Navy plans to send some carrier groups home
April 13, 2003
ARLINGTON, Va. — As the combat phase of the war in Iraq winds down, the Navy is preparing to send home two or possibly even three of the five carrier battle groups now supporting the war with Iraq, according to the senior sea service official prosecuting the conflict.
Speaking to Pentagon reporters from his headquarters in Bahrain on Saturday, Navy Vice Adm. Timothy Keating, commander of coalition naval forces, said that he is “talking with Gen. [Tommy] Franks as we speak” about sending some of the carrier groups back to the United States.
“The requirement for power projection has decreased a little bit” in recent days, Keating said, so “we are looking at a gradual and measured reduction” of the five carrier groups.
Until Baghdad fell on Wednesday, the pace of naval operations since the war began on March 20 was brutal. Navy and Marine pilots have flown over 7,000 combat sorties off the carriers, while more than 800 Tomahawk missiles were expended, Keating said.
While the operational tempo is still fairly high — almost 200 combat sorties were flown off carriers on Friday, Keating said — it’s now a rate that “we can sustain with one, maybe two less” carrier groups, he said.
Yet although “we are considering plans to let them go,” Franks, the Central Command general who has overall command of the war in Iraq, “hasn’t told me I can do it,” Keating said.
The key, Keating said, is a continued drop in the requirement for air sorties.
“If the sortie requirement goes down, then we’ll be able to send some [groups] home,” he said.
One carrier group, the USS Abraham Lincoln strike group, began steaming for her homeport in Everett, Wash., on April 9. The Lincoln had been in the Arabian Gulf since Sept. 11 last year and away from home for a total of 10 months — four months longer than the Navy’s usual six-month sea deployment.
But the Lincoln was replaced by the USS Nimitz and her battle group, keeping the total number of carriers in the Middle East at five: the Nimitz, the USS Kitty Hawk, and the USS Constellation in the Arabian Gulf; and the USS Theodore Roosevelt and the USS Truman in the Eastern Mediterranean Sea.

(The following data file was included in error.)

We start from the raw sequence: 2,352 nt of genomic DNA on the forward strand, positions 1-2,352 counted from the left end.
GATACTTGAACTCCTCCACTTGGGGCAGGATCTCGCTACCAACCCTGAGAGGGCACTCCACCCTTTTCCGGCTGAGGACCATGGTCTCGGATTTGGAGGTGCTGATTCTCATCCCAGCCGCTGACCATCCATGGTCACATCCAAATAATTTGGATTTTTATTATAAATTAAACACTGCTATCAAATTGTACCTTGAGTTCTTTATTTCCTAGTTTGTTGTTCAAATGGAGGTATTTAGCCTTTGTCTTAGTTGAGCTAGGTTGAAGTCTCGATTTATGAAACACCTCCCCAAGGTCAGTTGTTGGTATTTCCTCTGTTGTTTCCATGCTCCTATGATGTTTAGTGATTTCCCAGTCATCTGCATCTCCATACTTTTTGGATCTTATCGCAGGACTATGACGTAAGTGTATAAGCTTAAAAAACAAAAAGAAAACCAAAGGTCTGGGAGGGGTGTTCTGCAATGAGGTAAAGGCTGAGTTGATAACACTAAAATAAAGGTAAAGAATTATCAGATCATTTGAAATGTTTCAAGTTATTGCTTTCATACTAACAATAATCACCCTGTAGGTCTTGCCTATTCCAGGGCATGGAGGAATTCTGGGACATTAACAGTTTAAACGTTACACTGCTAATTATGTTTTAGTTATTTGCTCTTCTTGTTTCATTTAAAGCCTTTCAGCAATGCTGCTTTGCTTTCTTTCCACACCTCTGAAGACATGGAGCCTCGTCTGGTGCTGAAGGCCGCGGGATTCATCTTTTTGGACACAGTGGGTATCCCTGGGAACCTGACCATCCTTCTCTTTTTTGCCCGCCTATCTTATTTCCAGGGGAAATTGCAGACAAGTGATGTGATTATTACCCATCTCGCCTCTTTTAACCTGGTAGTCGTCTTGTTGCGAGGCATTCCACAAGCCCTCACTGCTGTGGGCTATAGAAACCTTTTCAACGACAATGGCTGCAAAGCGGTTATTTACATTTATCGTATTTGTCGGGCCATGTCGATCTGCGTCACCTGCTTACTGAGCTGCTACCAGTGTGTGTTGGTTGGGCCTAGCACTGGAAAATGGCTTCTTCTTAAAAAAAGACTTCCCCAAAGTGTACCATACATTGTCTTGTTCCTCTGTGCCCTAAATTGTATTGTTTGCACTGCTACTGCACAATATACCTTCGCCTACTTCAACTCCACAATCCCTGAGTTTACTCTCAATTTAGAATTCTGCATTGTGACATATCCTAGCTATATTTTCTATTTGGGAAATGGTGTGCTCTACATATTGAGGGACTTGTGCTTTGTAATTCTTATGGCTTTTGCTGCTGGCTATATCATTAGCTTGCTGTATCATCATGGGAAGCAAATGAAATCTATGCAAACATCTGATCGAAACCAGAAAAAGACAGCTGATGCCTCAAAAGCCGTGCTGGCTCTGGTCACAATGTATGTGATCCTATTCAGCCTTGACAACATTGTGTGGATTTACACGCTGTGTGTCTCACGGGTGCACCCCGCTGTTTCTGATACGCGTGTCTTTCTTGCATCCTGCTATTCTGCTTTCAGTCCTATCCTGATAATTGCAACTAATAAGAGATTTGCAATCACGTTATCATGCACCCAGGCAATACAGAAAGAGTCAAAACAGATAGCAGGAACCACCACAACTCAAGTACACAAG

Keating hinted that in the Arabian Gulf, the Kitty Hawk, whose homeport is Yokosuka, Japan, would be first on the list if anyone leaves.
In fact, “the Kitty Hawk may leave in a couple of days,” Keating said.
Keating said that he is also anxious to send the USS Constellation group back to its port in San Diego. The group was already supposed to be home, but stayed to support the Iraq war.
“We’ll look to send her home,” Keating said. “We’re working on a plan to get [her sailors] home as soon as we can.”
But while “we’re anxious to get them home,” Keating said, “there have been no orders issued yet for either of these ships to leave.”
As for the Nimitz, because the group “just arrived, it’s near certain that we’ll keep her around for a while,” Keating said.
In the Mediterranean, “I think it might be logical to retain one carrier in the Med for a while and let the other group get home,” Keating said.
The Truman is on a regularly scheduled deployment, and “would have been somewhere” at this time anyway, war or no war, Keating said. That scheduled deployment ends in May.
But the Theodore Roosevelt group, which just finished a major Arabian Sea deployment in March 2002, was at homeport in Norfolk, Va., when the ships were called to the Middle East in February.
“They surged to prosecute Operation Iraqi Freedom,” Keating noted.
Therefore, if either of the two groups gets sent home, it will be the Roosevelt group, he said.
Some critics have said that sending five of the Navy’s 12 carrier battle groups to the Middle East was excessive and left other vital hot spots, such as North Korea, uncovered (a total of six groups are actually deployed right now; the USS Carl Vinson is in the Western Pacific).
Keating defended the deployments.
“I think five was just the right number,” he said.
Now that combat is winding down in Iraq, however, “the important piece here is that we’ve got to reconstitute our naval forces worldwide,” Keating said. “We need to get some [groups] home so we can reset, re-cock and be ready.”